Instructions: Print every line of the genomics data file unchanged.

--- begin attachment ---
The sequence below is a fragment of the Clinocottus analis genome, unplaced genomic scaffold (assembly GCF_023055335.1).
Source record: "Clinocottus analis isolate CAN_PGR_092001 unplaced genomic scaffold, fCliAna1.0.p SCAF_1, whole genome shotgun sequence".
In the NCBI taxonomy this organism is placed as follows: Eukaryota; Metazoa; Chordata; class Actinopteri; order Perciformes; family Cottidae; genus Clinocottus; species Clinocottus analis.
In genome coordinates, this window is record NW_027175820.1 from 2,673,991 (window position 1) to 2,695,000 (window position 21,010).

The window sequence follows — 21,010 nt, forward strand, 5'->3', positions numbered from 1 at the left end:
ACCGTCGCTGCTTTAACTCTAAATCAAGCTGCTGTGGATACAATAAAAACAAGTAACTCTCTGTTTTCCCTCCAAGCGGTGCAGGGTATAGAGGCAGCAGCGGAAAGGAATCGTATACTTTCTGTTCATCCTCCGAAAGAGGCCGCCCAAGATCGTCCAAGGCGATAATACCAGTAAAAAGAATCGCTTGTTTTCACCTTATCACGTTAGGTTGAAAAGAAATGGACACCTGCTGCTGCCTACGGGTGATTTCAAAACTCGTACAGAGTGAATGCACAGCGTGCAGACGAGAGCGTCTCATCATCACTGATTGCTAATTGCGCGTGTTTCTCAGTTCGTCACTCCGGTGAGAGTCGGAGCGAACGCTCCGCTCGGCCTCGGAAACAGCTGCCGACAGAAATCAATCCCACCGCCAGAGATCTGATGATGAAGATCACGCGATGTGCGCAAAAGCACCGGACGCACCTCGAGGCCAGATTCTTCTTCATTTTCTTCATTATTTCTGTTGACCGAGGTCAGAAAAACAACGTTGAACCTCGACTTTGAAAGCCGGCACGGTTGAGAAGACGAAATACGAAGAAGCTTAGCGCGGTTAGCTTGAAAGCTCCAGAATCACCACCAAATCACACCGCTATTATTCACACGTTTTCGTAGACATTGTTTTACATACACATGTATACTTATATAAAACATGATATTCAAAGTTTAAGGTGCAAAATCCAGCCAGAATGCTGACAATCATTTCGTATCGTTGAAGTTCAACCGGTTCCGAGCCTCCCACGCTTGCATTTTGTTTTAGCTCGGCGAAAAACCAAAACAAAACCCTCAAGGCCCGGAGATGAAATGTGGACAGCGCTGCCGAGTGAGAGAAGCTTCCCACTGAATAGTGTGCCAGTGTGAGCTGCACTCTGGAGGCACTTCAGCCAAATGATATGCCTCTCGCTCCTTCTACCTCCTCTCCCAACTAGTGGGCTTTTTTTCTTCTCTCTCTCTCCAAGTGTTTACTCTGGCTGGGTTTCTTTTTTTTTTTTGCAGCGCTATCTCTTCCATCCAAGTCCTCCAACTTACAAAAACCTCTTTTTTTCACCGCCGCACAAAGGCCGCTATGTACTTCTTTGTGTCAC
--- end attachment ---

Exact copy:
The sequence below is a fragment of the Clinocottus analis genome, unplaced genomic scaffold (assembly GCF_023055335.1).
Source record: "Clinocottus analis isolate CAN_PGR_092001 unplaced genomic scaffold, fCliAna1.0.p SCAF_1, whole genome shotgun sequence".
In the NCBI taxonomy this organism is placed as follows: Eukaryota; Metazoa; Chordata; class Actinopteri; order Perciformes; family Cottidae; genus Clinocottus; species Clinocottus analis.
In genome coordinates, this window is record NW_027175820.1 from 2,673,991 (window position 1) to 2,695,000 (window position 21,010).

The window sequence follows — 21,010 nt, forward strand, 5'->3', positions numbered from 1 at the left end:
ACCGTCGCTGCTTTAACTCTAAATCAAGCTGCTGTGGATACAATAAAAACAAGTAACTCTCTGTTTTCCCTCCAAGCGGTGCAGGGTATAGAGGCAGCAGCGGAAAGGAATCGTATACTTTCTGTTCATCCTCCGAAAGAGGCCGCCCAAGATCGTCCAAGGCGATAATACCAGTAAAAAGAATCGCTTGTTTTCACCTTATCACGTTAGGTTGAAAAGAAATGGACACCTGCTGCTGCCTACGGGTGATTTCAAAACTCGTACAGAGTGAATGCACAGCGTGCAGACGAGAGCGTCTCATCATCACTGATTGCTAATTGCGCGTGTTTCTCAGTTCGTCACTCCGGTGAGAGTCGGAGCGAACGCTCCGCTCGGCCTCGGAAACAGCTGCCGACAGAAATCAATCCCACCGCCAGAGATCTGATGATGAAGATCACGCGATGTGCGCAAAAGCACCGGACGCACCTCGAGGCCAGATTCTTCTTCATTTTCTTCATTATTTCTGTTGACCGAGGTCAGAAAAACAACGTTGAACCTCGACTTTGAAAGCCGGCACGGTTGAGAAGACGAAATACGAAGAAGCTTAGCGCGGTTAGCTTGAAAGCTCCAGAATCACCACCAAATCACACCGCTATTATTCACACGTTTTCGTAGACATTGTTTTACATACACATGTATACTTATATAAAACATGATATTCAAAGTTTAAGGTGCAAAATCCAGCCAGAATGCTGACAATCATTTCGTATCGTTGAAGTTCAACCGGTTCCGAGCCTCCCACGCTTGCATTTTGTTTTAGCTCGGCGAAAAACCAAAACAAAACCCTCAAGGCCCGGAGATGAAATGTGGACAGCGCTGCCGAGTGAGAGAAGCTTCCCACTGAATAGTGTGCCAGTGTGAGCTGCACTCTGGAGGCACTTCAGCCAAATGATATGCCTCTCGCTCCTTCTACCTCCTCTCCCAACTAGTGGGCTTTTTTTCTTCTCTCTCTCTCCAAGTGTTTACTCTGGCTGGGTTTCTTTTTTTTTTTTGCAGCGCTATCTCTTCCATCCAAGTCCTCCAACTTACAAAAACCTCTTTTTTTCACCGCCGCACAAAGGCCGCTATGTACTTCTTTGTGTCAC